The Security BriefingBreaking Information Risk Management News and Trends
If you think breach can’t happen to you, this idea is probably fading quickly. Especially, when you review the number of breaches and types of companies breached. In 2016 alone, more than four billion data records were stolen.
You know ransomware is on the rise, when more than 50% of businesses have fallen victim to it…
Even though organizations have invested in security solutions, nearly half of them have had a breach in the last twelve months. When reviewing a recent global survey by the Ponemon Institute, it becomes clear why businesses still find themselves at risk.
One of the best ways to find your starting point with cybersecurity in 2017, what role business executives play, and identifying any repetitive patterns in the way cybercriminals target and attempt to take data from a business is by reviewing what has happened.
When you look at the lag in cybersecurity for organizations there are a number of reasons why cybercriminals are winning. One of these reasons is the lack of knowledge and awareness of the board of directors on cybersecurity risks.
Being the last week of 2016, it only seems fit to evaluate what has been done up to now by organizations to secure their enterprise so that you can know what still needs to be done in 2017 and/or what you haven’t been doing all along that would benefit your enterprise’s cybersecurity.
Two practical tips and easy steps businesses can take to minimize cybersecurity holiday risks.
As a new year heads our way, it is important to evaluate what types of cyber threats to expect so that you can prepare. Even though 2017 won’t come without its surprises; there’s a lot businesses can learn from 2016. The types of breaches and cyberattacks that took place can help any business, no matter the industry, to start making improved cybersecurity plans for 2017.
Findings from a cybersecurity survey by Kaspersky Lab makes clear areas that continue to be a challenge for businesses when it comes to their organization’s state of security. From these challenges we have a three step plan for 2017 to get on track with cybersecurity…
IBM and the Ponemon Institute study finds that 66% of organizations won’t recover from a cyberattack. Even though the study focuses on business resilience following a cyberattack, when you look closely, you see the connection of the study’s findings to something even more significant…
With an increase in the number of breaches, one would expect more involvement in the cybersecurity process by the board and senior leadership, but from Ponemon Institute’s Fourth Annual Study: Is Your Company Ready for a Big Data Breach?, the reality is quite different.
When it comes to cybersecurity it’s obvious how important it is with the increasing number of IoT devices like voting machines, medical devices, and even devices that we may think are old and not vulnerable, such as pagers. This US election period, for example, has shown the growing concerns around a potential hack during an election, and…
There are a number of headaches that IT executives, such as CTOs and CIOs, face in any type of business, including financial services companies. The things that keep these executives up at night involve a number of challenges. Some that stood out from a recent article discussing this very topic are worth mentioning.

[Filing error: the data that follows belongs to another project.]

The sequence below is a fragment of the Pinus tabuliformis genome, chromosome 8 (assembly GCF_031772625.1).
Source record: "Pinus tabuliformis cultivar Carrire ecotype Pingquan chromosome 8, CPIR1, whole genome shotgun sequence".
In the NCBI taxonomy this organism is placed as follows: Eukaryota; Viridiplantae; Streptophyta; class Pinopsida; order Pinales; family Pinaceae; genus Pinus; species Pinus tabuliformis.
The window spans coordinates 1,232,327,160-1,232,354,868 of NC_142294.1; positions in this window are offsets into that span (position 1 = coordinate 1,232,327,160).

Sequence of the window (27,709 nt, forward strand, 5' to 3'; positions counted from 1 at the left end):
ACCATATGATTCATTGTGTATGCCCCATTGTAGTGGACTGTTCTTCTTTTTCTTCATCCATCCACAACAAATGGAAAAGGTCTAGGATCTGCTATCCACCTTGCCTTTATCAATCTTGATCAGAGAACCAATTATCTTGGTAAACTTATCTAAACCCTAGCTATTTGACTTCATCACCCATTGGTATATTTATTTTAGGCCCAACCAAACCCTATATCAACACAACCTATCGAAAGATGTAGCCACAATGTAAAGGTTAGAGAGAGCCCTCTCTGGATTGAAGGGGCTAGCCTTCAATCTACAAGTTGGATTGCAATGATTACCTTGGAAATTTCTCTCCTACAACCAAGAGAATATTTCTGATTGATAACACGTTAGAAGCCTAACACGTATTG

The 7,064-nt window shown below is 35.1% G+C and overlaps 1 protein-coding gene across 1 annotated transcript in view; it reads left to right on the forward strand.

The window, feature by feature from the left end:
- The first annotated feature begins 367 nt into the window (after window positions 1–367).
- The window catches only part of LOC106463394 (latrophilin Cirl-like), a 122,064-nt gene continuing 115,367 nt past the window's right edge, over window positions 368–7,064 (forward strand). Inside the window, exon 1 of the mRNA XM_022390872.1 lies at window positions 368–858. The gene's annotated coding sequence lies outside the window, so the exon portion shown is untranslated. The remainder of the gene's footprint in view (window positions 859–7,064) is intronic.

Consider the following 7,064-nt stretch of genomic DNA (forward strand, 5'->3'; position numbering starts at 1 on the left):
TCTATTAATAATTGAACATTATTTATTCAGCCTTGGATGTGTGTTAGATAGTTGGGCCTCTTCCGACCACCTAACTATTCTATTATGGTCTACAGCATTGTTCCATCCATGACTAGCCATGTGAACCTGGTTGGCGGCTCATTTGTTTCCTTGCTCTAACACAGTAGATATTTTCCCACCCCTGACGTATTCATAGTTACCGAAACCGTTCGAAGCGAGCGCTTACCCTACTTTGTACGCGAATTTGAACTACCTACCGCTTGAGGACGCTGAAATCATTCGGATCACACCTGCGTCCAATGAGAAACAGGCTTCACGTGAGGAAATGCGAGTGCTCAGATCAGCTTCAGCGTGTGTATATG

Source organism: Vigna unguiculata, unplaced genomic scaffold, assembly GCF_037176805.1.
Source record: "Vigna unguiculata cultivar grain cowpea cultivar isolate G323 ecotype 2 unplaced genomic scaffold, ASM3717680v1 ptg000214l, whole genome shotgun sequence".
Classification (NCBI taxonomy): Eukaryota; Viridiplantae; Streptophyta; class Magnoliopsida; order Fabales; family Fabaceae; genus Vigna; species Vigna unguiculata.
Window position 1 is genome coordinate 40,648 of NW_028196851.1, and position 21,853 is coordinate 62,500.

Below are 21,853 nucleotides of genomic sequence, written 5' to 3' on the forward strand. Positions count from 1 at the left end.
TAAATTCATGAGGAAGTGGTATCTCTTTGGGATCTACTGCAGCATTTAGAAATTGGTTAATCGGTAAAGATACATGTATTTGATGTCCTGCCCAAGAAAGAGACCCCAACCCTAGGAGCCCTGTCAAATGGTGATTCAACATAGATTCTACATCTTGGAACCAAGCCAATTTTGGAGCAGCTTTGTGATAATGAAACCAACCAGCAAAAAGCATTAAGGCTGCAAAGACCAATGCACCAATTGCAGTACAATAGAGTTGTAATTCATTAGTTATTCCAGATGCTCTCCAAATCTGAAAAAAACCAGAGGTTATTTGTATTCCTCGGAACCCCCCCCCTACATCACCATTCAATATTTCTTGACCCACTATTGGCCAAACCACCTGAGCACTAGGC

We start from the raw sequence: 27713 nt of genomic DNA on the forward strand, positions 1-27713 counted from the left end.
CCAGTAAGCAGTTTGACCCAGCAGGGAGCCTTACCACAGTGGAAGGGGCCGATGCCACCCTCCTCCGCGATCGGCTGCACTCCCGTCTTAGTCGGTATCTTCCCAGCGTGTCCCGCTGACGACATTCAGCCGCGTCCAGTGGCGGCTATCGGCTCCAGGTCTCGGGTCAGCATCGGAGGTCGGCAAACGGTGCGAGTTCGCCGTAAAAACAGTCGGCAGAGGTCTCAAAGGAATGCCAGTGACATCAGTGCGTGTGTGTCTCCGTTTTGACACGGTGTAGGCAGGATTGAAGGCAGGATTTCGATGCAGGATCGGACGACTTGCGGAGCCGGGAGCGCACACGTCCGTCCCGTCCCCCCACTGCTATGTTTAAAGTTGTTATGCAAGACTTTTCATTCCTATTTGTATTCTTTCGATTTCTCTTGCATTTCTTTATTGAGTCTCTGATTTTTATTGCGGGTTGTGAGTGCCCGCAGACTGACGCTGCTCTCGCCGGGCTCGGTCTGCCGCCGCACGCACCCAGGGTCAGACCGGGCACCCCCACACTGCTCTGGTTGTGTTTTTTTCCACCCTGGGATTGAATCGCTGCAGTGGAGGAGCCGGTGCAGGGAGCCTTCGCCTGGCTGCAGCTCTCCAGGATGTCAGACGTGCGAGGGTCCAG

Even though organizations know about the importance of data breach preparedness with 86% of companies having a data breach response plan in 2016 versus 61% in 2013, a recent study by the Ponemon Institute shows that they’re far from implementing their plans in a way that helps them weather the storm if breach happens.
There’s always a lot of talk about the board and cybersecurity. This topic is important because without the board’s approval, organizations can’t take the necessary steps to improve cybersecurity. As time passes and mega breaches keep popping up, like the recent Yahoo mega breach, the board does seem to be getting more interested in cybersecurity. However, the question remains, what’s the board’s cybersecurity ‘why’?
The number of vulnerabilities that organizations can confront are so many that if you’re not in the business of security or dealing with security matters, it can come as a bit of a shocker. Furthermore, the types of vulnerabilities can also be foreign territory for those who haven’t had extensive experience in the field. It is for this very lack of knowledge and expertise that so many businesses find themselves at a loss in tracking, as well as minimizing their security risks.
A little over a year ago Tripwire conducted a study that showed energy sector IT professionals were overconfident in their ability to detect breach. Unfortunately, this overconfidence persists. This year’s Tripwire study showed that 72% of energy IT pros believe they could detect configuration changes to endpoint devices on their organization’s network within the hour.
The types of security risks that organizations face vary in nature, which is why there’s such a push for all types of businesses to take a holistic approach to information security. Not only do businesses deal with the continuous evolution of threats, but they also deal with vulnerabilities that are hard to manage and resolve. One of these types of weak spots is insider threat.
When organizations think of information security, they don’t necessarily think business continuity management (BCM) as being a part of it. Some security executives think the same as well, and this is a grave assumption. BCM affects your information security and a study by the Ponemon Institute shows exactly how.
Running a business requires the collaborative effort of good leadership, effective teamwork, and flexibility to adapt to changes in a timely manner. It also requires planning to reach short term goals, as well as long term ones. When it comes to information security the same applies, especially…